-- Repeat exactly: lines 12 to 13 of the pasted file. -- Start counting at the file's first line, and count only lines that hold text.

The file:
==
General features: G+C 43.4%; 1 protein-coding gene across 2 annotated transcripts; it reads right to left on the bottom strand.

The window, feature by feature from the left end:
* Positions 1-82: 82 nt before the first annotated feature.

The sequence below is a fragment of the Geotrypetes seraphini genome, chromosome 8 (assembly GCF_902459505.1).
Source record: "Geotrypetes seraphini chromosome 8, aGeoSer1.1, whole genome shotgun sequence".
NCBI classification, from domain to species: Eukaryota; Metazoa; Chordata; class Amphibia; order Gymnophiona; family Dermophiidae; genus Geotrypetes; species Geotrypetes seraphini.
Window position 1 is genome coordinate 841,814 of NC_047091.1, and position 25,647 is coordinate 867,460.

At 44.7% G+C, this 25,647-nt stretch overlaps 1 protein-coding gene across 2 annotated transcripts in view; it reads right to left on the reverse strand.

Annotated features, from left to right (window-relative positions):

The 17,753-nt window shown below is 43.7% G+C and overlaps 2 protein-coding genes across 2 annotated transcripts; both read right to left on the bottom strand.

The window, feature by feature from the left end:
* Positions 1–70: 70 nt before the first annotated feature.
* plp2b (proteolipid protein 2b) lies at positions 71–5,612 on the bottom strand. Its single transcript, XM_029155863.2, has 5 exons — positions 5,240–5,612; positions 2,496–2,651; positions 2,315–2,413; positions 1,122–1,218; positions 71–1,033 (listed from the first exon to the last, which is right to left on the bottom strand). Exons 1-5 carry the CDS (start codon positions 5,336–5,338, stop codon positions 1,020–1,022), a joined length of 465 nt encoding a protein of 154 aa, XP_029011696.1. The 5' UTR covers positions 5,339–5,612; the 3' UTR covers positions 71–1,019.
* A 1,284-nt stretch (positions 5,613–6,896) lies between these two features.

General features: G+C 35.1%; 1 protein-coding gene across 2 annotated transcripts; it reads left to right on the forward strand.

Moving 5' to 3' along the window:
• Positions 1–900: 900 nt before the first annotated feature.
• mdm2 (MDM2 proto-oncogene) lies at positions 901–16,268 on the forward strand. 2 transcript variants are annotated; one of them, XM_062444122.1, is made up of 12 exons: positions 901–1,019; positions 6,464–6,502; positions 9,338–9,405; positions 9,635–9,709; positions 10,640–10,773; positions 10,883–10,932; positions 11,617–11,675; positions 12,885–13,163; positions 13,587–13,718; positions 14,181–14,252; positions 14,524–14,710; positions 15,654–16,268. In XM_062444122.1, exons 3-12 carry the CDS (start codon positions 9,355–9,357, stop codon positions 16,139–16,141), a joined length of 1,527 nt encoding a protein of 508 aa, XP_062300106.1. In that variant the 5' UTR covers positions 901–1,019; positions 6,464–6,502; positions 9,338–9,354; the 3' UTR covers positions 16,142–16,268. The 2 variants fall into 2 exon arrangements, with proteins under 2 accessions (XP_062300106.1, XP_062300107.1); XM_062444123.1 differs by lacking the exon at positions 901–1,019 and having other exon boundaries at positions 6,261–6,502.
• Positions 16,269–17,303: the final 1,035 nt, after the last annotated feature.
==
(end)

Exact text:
* Positions 1–70: 70 nt before the first annotated feature.
* plp2b (proteolipid protein 2b) lies at positions 71–5,612 on the bottom strand. Its single transcript, XM_029155863.2, has 5 exons — positions 5,240–5,612; positions 2,496–2,651; positions 2,315–2,413; positions 1,122–1,218; positions 71–1,033 (listed from the first exon to the last, which is right to left on the bottom strand). Exons 1-5 carry the CDS (start codon positions 5,336–5,338, stop codon positions 1,020–1,022), a joined length of 465 nt encoding a protein of 154 aa, XP_029011696.1. The 5' UTR covers positions 5,339–5,612; the 3' UTR covers positions 71–1,019.